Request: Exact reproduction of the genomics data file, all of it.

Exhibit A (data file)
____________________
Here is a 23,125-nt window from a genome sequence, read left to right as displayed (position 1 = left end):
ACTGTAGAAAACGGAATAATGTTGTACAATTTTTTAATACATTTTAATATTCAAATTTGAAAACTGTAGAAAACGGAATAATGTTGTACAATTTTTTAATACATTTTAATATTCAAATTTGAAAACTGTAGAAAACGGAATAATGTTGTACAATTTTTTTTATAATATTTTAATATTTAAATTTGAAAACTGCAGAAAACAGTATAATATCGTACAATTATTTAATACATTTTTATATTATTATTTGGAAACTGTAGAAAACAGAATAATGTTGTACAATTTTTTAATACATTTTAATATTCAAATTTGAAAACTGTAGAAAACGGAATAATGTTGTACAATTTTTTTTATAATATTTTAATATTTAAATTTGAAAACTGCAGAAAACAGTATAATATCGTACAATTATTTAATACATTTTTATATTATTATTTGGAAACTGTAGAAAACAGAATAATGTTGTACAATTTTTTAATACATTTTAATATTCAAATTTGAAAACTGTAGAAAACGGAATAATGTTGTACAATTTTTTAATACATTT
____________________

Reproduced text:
Here is a 23,125-nt window from a genome sequence, read left to right as displayed (position 1 = left end):
ACTGTAGAAAACGGAATAATGTTGTACAATTTTTTAATACATTTTAATATTCAAATTTGAAAACTGTAGAAAACGGAATAATGTTGTACAATTTTTTAATACATTTTAATATTCAAATTTGAAAACTGTAGAAAACGGAATAATGTTGTACAATTTTTTTTATAATATTTTAATATTTAAATTTGAAAACTGCAGAAAACAGTATAATATCGTACAATTATTTAATACATTTTTATATTATTATTTGGAAACTGTAGAAAACAGAATAATGTTGTACAATTTTTTAATACATTTTAATATTCAAATTTGAAAACTGTAGAAAACGGAATAATGTTGTACAATTTTTTTTATAATATTTTAATATTTAAATTTGAAAACTGCAGAAAACAGTATAATATCGTACAATTATTTAATACATTTTTATATTATTATTTGGAAACTGTAGAAAACAGAATAATGTTGTACAATTTTTTAATACATTTTAATATTCAAATTTGAAAACTGTAGAAAACGGAATAATGTTGTACAATTTTTTAATACATTT